What Is an Angel Investor?

Quick Answer

An angel investor is a wealthy person who invests their own money in a new business, frequently in exchange for an ownership stake.

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An angel investor is usually a high-net-worth individual who invests their own money in a startup, frequently in exchange for an ownership stake in the business. Angels typically invest their money in the early stages of a business's formation.

In 2020, angel investments in the U.S. totaled $25.3 billion, up 6% from the previous year, according to a report from the University of New Hampshire's Center for Venture Research. Some 64,480 businesses received angel funding in 2020, with the number of active angel investors pegged at 334,680.

Who Are Angel Investors?

Angel investors tend to be wealthy people who are trying to diversify their investment portfolios or who simply enjoy investing as a hobby. An individual angel investor typically invests $5,000 to $100,000 in one round of funding for a startup. This investor may invest on their own or may join forces with other angel investors to make a pooled investment.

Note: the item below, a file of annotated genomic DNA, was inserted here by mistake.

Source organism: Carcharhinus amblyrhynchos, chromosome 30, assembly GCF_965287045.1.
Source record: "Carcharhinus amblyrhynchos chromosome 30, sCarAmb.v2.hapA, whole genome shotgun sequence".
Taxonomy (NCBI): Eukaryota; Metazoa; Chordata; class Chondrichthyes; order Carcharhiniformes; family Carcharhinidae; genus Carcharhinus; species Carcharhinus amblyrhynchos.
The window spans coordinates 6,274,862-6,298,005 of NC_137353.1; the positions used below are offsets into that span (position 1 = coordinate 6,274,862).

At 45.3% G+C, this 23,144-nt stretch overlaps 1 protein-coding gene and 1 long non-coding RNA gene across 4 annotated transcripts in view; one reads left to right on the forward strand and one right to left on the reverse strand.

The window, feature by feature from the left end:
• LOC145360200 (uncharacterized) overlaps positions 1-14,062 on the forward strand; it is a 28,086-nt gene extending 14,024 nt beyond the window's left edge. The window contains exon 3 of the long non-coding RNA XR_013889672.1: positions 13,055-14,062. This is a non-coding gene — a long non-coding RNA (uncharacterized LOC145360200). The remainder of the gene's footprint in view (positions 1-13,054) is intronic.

Angel investors are also frequently accredited investors. An accredited investor is someone who has earned income exceeding $200,000 during each of the previous two years (or a combined income of $300,000 for a married couple) or someone with a net worth of at least $1 million.

In exchange for their investment, an angel investor typically receives an ownership stake in the business or something called convertible debt. In a convertible debt deal, an investor lends money to a business with the expectation that this short-term loan will be repaid in the form of equity in the company.

How Do Angel Investors Differ From Venture Capitalists?

While angel investors and venture capitalists both invest money in businesses, they differ in several ways:

  • Angels normally invest their own money in a business, whereas venture capitalists generally invest money collected from sources such as insurance companies and retirement funds.
  • Angels typically put money into startups and other early-stage businesses, while venture capitalists often put money into later-stage companies.